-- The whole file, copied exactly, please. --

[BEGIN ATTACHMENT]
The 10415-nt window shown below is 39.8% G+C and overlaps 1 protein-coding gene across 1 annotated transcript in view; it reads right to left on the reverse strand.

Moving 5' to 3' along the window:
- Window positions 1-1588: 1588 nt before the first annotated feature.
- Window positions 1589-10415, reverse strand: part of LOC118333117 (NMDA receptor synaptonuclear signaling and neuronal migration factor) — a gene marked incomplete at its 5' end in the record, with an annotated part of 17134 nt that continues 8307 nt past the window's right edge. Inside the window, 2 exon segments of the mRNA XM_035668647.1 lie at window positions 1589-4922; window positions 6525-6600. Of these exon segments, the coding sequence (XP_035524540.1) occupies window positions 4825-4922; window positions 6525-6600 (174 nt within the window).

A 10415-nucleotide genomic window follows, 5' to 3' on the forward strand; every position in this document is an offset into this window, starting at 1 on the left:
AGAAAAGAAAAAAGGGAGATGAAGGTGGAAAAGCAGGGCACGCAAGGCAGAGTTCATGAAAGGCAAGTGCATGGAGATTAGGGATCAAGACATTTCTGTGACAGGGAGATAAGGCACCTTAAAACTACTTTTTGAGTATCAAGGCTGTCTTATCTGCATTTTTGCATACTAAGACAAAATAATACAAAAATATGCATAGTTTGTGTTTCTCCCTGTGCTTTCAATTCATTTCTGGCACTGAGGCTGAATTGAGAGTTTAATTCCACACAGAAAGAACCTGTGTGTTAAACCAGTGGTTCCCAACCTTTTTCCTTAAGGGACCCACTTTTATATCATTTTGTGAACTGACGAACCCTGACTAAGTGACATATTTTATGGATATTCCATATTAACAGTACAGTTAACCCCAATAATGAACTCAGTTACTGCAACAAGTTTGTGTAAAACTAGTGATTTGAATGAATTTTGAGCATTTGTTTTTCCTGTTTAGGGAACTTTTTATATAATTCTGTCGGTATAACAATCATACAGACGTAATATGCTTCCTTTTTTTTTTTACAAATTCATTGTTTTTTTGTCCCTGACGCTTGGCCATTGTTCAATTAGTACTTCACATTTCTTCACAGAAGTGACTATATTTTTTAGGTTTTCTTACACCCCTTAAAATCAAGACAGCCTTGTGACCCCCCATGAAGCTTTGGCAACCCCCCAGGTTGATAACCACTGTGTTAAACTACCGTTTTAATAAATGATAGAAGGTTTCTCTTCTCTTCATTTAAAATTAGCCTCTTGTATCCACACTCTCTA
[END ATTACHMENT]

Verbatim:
The 10415-nt window shown below is 39.8% G+C and overlaps 1 protein-coding gene across 1 annotated transcript in view; it reads right to left on the reverse strand.

Moving 5' to 3' along the window:
- Window positions 1-1588: 1588 nt before the first annotated feature.
- Window positions 1589-10415, reverse strand: part of LOC118333117 (NMDA receptor synaptonuclear signaling and neuronal migration factor) — a gene marked incomplete at its 5' end in the record, with an annotated part of 17134 nt that continues 8307 nt past the window's right edge. Inside the window, 2 exon segments of the mRNA XM_035668647.1 lie at window positions 1589-4922; window positions 6525-6600. Of these exon segments, the coding sequence (XP_035524540.1) occupies window positions 4825-4922; window positions 6525-6600 (174 nt within the window).

A 10415-nucleotide genomic window follows, 5' to 3' on the forward strand; every position in this document is an offset into this window, starting at 1 on the left:
AGAAAAGAAAAAAGGGAGATGAAGGTGGAAAAGCAGGGCACGCAAGGCAGAGTTCATGAAAGGCAAGTGCATGGAGATTAGGGATCAAGACATTTCTGTGACAGGGAGATAAGGCACCTTAAAACTACTTTTTGAGTATCAAGGCTGTCTTATCTGCATTTTTGCATACTAAGACAAAATAATACAAAAATATGCATAGTTTGTGTTTCTCCCTGTGCTTTCAATTCATTTCTGGCACTGAGGCTGAATTGAGAGTTTAATTCCACACAGAAAGAACCTGTGTGTTAAACCAGTGGTTCCCAACCTTTTTCCTTAAGGGACCCACTTTTATATCATTTTGTGAACTGACGAACCCTGACTAAGTGACATATTTTATGGATATTCCATATTAACAGTACAGTTAACCCCAATAATGAACTCAGTTACTGCAACAAGTTTGTGTAAAACTAGTGATTTGAATGAATTTTGAGCATTTGTTTTTCCTGTTTAGGGAACTTTTTATATAATTCTGTCGGTATAACAATCATACAGACGTAATATGCTTCCTTTTTTTTTTTACAAATTCATTGTTTTTTTGTCCCTGACGCTTGGCCATTGTTCAATTAGTACTTCACATTTCTTCACAGAAGTGACTATATTTTTTAGGTTTTCTTACACCCCTTAAAATCAAGACAGCCTTGTGACCCCCCATGAAGCTTTGGCAACCCCCCAGGTTGATAACCACTGTGTTAAACTACCGTTTTAATAAATGATAGAAGGTTTCTCTTCTCTTCATTTAAAATTAGCCTCTTGTATCCACACTCTCTA